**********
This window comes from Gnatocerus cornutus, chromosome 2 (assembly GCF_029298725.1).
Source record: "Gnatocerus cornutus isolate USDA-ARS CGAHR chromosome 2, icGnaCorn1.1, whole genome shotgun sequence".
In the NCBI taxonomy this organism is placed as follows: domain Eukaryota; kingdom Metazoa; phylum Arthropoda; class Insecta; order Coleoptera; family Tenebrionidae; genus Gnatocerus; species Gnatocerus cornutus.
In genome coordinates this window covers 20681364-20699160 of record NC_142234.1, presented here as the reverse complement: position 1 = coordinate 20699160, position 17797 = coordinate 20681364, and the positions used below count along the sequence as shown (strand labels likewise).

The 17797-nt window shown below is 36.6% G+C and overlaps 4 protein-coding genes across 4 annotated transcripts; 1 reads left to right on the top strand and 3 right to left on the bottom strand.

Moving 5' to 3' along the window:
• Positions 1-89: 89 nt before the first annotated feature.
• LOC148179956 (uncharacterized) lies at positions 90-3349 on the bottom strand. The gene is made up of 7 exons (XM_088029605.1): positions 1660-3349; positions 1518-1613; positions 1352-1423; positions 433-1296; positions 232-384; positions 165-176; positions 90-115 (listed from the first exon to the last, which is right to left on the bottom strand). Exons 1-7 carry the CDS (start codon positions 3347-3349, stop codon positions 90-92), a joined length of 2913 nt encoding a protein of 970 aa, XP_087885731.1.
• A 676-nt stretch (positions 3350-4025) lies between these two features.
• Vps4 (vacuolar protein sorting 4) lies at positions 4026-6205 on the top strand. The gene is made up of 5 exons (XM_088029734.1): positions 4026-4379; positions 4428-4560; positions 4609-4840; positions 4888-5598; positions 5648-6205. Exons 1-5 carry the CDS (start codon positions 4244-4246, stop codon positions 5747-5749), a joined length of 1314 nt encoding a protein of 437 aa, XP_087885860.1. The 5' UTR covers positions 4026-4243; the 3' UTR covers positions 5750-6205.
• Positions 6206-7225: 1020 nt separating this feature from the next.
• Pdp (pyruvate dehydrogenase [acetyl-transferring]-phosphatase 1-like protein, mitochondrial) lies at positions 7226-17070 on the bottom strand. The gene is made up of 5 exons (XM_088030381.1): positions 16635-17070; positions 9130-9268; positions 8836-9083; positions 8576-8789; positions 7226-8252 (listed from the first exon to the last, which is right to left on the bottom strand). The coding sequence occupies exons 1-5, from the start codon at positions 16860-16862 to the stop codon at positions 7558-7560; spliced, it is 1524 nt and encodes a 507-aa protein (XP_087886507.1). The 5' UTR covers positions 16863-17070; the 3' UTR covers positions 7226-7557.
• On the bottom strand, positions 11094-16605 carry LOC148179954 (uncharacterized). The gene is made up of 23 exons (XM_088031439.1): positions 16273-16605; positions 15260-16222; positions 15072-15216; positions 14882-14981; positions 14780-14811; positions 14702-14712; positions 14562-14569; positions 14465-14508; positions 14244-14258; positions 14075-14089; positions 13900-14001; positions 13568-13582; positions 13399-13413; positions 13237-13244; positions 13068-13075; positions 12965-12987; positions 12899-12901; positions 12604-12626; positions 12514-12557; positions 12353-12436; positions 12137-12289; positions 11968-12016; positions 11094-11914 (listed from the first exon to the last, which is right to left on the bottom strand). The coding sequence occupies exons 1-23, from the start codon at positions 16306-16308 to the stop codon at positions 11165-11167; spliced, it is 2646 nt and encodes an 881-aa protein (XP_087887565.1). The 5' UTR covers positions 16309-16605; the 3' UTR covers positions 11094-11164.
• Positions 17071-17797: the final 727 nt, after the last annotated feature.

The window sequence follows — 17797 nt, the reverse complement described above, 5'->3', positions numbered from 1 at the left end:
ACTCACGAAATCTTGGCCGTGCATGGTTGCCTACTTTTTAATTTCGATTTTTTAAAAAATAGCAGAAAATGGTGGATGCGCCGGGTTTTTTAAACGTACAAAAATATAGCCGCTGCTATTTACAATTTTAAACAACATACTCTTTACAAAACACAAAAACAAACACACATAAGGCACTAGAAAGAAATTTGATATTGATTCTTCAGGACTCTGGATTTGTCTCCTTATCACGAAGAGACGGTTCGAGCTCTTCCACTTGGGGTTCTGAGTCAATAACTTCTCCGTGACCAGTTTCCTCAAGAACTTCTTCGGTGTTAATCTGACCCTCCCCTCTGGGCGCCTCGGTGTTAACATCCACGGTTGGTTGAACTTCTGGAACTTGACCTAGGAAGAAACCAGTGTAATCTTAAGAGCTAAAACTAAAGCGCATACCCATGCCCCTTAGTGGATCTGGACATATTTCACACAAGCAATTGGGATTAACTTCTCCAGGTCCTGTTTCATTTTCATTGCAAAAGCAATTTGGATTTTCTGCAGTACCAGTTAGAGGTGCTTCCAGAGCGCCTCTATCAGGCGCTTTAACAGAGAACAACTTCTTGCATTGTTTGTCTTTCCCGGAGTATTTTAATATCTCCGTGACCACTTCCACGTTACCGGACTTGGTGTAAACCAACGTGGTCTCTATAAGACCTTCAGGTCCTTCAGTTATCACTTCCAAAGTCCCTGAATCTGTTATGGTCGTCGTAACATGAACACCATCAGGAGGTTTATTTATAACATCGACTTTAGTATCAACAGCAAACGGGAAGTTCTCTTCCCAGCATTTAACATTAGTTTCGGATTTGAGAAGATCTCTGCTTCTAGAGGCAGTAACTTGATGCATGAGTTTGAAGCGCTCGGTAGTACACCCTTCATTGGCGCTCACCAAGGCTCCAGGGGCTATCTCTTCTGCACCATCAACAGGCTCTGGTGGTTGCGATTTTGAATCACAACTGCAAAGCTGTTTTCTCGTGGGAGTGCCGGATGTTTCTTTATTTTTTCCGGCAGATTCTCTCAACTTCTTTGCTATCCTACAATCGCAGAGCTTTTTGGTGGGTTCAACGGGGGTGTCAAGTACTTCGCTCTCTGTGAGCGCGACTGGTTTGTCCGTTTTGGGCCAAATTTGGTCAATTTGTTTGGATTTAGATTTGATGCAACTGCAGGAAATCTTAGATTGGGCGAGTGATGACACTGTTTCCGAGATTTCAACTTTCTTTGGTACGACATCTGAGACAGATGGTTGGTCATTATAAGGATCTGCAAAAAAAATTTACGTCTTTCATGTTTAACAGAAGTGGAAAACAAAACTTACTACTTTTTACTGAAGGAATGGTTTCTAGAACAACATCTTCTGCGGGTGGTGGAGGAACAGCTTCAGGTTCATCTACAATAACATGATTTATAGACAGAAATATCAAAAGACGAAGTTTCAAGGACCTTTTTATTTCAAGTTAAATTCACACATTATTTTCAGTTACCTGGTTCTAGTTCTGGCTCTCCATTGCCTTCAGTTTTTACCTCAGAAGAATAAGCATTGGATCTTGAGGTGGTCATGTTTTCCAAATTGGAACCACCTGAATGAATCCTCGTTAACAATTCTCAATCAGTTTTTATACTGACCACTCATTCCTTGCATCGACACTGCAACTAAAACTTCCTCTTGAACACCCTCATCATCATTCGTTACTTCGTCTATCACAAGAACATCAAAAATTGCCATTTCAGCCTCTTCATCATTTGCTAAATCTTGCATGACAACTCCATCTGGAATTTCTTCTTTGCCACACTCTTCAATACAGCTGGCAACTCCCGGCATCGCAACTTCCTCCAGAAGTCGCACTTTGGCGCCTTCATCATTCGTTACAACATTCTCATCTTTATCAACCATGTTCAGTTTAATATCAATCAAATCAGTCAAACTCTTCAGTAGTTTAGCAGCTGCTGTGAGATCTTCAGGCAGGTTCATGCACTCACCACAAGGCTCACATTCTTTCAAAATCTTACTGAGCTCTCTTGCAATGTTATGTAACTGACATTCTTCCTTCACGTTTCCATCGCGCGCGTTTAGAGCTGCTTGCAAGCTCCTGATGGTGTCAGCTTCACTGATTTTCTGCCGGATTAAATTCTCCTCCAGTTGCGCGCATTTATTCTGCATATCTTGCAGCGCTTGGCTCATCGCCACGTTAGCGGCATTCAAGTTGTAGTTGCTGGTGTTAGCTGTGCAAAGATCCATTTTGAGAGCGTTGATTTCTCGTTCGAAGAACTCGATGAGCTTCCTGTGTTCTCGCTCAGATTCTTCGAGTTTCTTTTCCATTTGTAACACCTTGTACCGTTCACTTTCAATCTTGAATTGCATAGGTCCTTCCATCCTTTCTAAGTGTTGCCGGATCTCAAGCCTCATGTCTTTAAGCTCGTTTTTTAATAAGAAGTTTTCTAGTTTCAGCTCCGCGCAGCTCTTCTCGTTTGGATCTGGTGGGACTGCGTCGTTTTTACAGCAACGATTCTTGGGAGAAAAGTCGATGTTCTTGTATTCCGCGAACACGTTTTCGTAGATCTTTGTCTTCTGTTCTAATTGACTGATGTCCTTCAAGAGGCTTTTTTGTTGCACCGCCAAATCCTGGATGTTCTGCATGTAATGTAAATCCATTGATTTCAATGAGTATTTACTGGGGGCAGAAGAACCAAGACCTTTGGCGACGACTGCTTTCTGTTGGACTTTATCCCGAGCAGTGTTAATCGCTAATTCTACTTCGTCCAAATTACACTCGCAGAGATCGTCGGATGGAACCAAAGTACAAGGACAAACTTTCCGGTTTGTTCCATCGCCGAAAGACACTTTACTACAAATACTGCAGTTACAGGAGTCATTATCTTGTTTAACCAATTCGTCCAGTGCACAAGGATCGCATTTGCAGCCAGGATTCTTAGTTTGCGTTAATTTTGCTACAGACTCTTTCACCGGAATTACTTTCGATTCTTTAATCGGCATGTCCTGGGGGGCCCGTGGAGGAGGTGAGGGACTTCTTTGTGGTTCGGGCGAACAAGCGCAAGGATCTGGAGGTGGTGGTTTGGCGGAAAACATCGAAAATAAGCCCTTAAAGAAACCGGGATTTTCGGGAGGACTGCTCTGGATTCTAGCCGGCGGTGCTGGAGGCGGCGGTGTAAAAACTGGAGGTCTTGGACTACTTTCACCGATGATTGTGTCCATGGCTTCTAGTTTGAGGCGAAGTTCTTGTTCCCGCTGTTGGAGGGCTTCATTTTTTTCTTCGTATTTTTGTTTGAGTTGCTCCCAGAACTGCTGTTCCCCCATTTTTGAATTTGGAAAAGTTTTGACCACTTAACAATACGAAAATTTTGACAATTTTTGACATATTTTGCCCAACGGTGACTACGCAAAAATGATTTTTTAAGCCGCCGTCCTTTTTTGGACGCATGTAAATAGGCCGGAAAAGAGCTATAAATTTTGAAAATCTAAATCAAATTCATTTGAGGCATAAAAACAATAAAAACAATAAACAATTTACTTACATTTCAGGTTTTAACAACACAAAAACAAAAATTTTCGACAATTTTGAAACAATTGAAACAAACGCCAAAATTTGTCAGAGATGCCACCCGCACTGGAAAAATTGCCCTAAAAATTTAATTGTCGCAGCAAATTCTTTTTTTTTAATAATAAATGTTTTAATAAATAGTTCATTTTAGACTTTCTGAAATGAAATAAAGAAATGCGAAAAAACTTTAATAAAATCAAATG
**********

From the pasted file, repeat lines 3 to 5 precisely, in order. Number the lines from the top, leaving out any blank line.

In the NCBI taxonomy this organism is placed as follows: domain Eukaryota; kingdom Metazoa; phylum Arthropoda; class Insecta; order Coleoptera; family Tenebrionidae; genus Gnatocerus; species Gnatocerus cornutus.
In genome coordinates this window covers 20681364-20699160 of record NC_142234.1, presented here as the reverse complement: position 1 = coordinate 20699160, position 17797 = coordinate 20681364, and the positions used below count along the sequence as shown (strand labels likewise).

The 17797-nt window shown below is 36.6% G+C and overlaps 4 protein-coding genes across 4 annotated transcripts; 1 reads left to right on the top strand and 3 right to left on the bottom strand.